After unexpectedly spending an entire day at the Smithsonian National Zoo, we had one full day remaining in D.C. and lots left to do and see! We had one appointment set for the day and that was a tour of the Capitol Building. We started the day with three great geocaches on our way to the metro station. Scott Circle Webcam (GCN21R) was our first stop and only a few hundred metres from our hotel – a rare webcam cache is never to be passed up when it’s so nearby! The other two finds were clever traditionals and a change from the many virtual caches were were about to find – D.C. is covered in them!
The muggle booked our free tour of the Capitol Building online months before we went. When we arrived, it turned out that we didn’t need to book: we had arrived in advance for our scheduled time slot but were able to move to an earlier tour as it wasn’t full. I would recommend booking in advance to avoid disappointment, but multiple large tours happen at the same time so it’s likely just walking up on the day will do the trick.
The guided tour lasted 45 minutes and was mostly a few small tourist groups like us, with two large school groups. The tour starts with an orientation film, entitled Out of Many, One. It’s an interesting, albeit brief, look at how the 50 states come together to govern on Capitol Hill. There are only a handful of rooms visited on the tour, including the famous dome, with its impressive sculptures and ceiling artworks.
At the end of the tour, our guide informed us that we could request tickets to visit the Senate or the House of Representatives from the House and Senate Appointment Desks*. We couldn’t let the opportunity pass! We chose to see the Senate (although we could have seen both if we had time) and once we provided I.D., we were given tickets to visit the famous room. Congress were not in session at that time but it was fascinating to sit in the room – it’s much smaller than I expected. Unfortunately, we were not allowed to take any photographs inside.
*The House and Senate Appointment Desks provides tickets for international visitors. US visitors must request tickets from the offices of their Senators or Representatives (also located in the Capitol Building).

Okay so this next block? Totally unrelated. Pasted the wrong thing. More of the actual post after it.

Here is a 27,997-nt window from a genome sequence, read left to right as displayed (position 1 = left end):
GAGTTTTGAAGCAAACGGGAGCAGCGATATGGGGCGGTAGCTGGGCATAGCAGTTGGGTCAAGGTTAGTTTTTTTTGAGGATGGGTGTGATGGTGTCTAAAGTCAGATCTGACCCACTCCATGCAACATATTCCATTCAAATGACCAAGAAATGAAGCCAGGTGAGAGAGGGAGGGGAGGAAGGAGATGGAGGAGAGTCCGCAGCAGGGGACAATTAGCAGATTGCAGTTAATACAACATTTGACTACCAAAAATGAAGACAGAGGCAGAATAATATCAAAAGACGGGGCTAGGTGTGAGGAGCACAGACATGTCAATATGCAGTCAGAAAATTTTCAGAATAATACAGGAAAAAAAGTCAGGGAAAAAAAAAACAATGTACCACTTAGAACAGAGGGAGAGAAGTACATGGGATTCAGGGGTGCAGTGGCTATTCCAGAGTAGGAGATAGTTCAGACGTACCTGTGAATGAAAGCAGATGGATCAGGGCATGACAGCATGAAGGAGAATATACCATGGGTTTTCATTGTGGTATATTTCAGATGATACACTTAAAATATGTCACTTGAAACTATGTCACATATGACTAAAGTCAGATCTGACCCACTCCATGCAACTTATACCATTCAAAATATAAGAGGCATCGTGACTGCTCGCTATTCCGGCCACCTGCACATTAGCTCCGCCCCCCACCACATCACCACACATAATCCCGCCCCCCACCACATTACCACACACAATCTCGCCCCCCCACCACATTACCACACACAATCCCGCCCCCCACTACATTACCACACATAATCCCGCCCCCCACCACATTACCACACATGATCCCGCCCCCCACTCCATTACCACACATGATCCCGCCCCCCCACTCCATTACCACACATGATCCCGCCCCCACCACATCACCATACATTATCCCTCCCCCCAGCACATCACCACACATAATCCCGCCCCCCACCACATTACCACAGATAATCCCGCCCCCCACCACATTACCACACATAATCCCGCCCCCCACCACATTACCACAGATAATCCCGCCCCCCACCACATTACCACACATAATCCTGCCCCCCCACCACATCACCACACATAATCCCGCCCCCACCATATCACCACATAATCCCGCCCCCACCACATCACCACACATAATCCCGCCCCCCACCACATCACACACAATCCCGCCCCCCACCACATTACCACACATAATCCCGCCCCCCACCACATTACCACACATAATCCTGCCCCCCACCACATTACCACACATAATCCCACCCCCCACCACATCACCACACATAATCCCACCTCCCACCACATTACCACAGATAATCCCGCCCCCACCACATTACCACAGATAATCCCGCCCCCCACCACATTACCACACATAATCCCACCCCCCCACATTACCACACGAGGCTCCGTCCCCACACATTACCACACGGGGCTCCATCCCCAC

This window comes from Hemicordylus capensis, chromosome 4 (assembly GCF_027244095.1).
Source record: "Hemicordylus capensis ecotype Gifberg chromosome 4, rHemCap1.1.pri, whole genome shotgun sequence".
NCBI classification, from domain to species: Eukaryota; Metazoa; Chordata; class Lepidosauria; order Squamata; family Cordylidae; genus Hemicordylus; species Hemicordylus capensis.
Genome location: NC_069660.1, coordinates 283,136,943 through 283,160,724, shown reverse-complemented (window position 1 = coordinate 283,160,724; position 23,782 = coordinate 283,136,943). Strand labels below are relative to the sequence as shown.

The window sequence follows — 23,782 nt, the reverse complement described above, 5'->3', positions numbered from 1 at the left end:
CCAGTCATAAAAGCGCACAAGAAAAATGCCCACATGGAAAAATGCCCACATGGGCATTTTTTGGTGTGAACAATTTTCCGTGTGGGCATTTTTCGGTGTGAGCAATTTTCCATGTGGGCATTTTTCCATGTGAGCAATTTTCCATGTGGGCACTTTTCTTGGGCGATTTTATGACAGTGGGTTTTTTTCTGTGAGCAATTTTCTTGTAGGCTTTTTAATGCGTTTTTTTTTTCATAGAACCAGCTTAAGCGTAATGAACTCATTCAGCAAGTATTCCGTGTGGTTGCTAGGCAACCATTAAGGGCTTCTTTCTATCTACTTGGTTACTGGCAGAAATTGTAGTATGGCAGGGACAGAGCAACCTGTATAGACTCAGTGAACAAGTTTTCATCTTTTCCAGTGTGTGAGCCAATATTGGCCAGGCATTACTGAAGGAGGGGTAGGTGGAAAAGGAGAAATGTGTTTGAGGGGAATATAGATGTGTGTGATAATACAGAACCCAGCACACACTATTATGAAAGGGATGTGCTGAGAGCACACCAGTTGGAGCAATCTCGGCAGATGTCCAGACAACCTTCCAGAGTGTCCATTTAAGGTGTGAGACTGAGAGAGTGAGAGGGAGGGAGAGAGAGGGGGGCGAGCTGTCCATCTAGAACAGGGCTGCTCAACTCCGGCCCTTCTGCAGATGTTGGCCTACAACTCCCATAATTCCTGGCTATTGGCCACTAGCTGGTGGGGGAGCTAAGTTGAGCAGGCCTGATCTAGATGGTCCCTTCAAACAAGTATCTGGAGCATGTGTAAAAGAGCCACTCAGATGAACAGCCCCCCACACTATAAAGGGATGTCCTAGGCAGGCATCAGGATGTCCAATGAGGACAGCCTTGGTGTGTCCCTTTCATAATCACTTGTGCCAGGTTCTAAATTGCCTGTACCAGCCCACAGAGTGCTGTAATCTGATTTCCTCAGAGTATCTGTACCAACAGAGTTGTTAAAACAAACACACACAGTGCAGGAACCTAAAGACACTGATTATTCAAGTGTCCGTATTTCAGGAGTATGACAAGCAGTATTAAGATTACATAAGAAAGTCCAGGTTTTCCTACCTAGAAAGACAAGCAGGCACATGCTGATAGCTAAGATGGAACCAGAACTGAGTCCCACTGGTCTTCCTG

D.C.’s famous National Mall is home to 11 Smithsonian Museums, as well as other free attractions like the National Gallery and the U.S. Botanic Gardens. Since we had spent so much time at the Smithsonian Zoo the day before, we only had time to visit a small fraction of the museums on offer.
Air and Space Museum
The museum top of our list was the National Air and Space. After a quick stop at the virtual cache, Pointing Skyward (GCBB5C), we made our way through the security checks and in to the vast entry hall, called the Boeing Milestones of Flight Hall. In 2016, the museum was the most visited in the world, with approximately 7.5 million visitors!
There are lots of amazing artefacts on display, ranging in size from a toothbrush that belonged to Astronaut Michael Collins during his trip to the moon on Apollo 11 in 1969, to a U.S. Air Force X-15 fighter jet (pictured above).
Natural History Museum
Our next must-visit spot was the National Museum of Natural History, as featured in the Ben Stiller flick Night at the Museum 2 (although a lot of scenes for the movie were actually shot in Canada). The building is Neoclassical in style and its many balconies provide a stunning backdrop to a variety of exhibits including the insect zoo and the hall of bones.
We were unfortunately too late to visit the butterfly dome, but we did get to pet a stick insect in the insect zoo! I had to be careful walking through there – the muggle was sent ahead to inspect all glass cabinets before I did, in case I’d accidentally eyeball a terrifying arachnid!
After our visit to the Natural History Museum, I was eager to look for the nearby traditional cache, Elm Tree 1 (GC3QMEP), which at the time of writing has a whopping 616 favourite points. After a few minutes of wandering around GZ, my cacher senses kicked in and I spied the clever container – definitely worthy a visit, and a favourite point!
We still had more to see in D.C. before we left – my final blog post will be coming up soon!
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